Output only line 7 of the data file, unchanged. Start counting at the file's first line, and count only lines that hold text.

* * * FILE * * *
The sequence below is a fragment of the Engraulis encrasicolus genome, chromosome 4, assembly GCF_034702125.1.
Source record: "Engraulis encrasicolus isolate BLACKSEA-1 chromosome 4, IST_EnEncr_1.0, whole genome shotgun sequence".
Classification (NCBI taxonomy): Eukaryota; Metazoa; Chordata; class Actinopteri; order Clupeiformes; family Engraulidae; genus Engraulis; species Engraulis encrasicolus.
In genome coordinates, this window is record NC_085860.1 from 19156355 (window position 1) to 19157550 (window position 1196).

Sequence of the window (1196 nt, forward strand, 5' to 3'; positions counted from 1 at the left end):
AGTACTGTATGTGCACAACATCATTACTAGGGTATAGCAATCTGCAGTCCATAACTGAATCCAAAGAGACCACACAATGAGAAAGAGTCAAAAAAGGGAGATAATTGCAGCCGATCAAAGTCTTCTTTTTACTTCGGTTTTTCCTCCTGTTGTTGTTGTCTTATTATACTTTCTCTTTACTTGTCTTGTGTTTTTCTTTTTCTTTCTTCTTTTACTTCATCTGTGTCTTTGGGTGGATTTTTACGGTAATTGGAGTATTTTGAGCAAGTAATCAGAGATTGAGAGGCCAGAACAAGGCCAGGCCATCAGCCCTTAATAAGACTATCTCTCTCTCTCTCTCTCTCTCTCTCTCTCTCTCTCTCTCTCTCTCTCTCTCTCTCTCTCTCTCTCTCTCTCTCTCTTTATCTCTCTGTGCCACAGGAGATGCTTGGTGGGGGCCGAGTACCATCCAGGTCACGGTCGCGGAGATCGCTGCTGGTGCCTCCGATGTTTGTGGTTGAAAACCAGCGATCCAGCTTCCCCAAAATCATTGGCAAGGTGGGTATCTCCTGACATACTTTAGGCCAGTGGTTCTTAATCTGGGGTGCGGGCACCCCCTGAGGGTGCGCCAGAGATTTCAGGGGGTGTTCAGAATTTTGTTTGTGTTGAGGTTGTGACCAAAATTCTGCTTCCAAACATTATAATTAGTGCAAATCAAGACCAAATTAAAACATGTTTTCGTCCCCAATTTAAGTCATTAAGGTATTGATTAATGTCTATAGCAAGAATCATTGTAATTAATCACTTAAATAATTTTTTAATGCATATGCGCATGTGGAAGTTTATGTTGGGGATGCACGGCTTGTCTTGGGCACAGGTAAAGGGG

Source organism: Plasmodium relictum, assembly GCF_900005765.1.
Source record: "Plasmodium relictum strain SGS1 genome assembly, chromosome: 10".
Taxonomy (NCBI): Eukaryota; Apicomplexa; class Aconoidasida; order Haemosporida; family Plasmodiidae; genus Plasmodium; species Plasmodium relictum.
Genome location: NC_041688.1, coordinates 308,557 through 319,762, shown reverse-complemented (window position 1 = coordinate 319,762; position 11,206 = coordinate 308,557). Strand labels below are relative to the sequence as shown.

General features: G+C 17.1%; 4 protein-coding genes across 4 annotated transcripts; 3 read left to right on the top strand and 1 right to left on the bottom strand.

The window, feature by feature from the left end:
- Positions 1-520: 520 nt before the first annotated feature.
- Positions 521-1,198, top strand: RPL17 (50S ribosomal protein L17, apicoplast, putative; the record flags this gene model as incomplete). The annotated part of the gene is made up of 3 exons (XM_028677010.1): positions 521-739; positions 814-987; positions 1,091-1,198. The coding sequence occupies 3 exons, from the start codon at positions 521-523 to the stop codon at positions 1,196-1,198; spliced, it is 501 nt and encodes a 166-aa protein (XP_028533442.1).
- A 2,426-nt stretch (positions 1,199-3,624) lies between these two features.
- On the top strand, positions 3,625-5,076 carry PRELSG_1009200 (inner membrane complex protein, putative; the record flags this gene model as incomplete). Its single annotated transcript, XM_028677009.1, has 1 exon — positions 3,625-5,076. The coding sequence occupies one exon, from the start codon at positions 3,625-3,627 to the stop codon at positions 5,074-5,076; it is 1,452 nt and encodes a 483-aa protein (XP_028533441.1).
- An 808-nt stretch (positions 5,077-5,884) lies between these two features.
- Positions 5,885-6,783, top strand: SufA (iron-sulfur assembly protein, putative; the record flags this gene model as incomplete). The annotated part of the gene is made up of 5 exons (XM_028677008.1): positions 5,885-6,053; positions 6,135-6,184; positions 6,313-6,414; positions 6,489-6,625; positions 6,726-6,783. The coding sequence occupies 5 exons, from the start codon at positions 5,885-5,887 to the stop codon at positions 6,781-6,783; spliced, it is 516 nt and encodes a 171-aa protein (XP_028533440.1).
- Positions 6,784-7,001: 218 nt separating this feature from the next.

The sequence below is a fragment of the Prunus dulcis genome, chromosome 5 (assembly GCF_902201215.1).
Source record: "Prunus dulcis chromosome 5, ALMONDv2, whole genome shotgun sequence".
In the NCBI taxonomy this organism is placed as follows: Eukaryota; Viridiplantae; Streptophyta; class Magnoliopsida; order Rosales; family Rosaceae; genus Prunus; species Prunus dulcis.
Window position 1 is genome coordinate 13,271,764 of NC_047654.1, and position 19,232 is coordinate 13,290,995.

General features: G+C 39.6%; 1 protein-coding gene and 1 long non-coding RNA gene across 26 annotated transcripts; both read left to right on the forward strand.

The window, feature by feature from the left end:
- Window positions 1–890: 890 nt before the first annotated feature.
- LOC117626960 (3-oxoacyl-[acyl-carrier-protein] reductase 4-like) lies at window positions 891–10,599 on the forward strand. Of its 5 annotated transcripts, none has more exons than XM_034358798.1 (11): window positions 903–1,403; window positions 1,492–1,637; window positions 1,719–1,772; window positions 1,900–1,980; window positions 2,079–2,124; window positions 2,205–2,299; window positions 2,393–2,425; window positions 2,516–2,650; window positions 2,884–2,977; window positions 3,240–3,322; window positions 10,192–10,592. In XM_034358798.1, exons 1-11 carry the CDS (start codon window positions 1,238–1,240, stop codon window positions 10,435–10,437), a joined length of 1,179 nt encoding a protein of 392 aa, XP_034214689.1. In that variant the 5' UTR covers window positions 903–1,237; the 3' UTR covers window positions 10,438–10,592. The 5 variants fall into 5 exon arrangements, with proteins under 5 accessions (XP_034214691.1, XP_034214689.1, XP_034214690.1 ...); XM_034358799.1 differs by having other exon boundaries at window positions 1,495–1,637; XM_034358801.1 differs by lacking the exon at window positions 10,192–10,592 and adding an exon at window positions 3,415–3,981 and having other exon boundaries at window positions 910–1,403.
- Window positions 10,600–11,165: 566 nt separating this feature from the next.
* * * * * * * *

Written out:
Source organism: Plasmodium relictum, assembly GCF_900005765.1.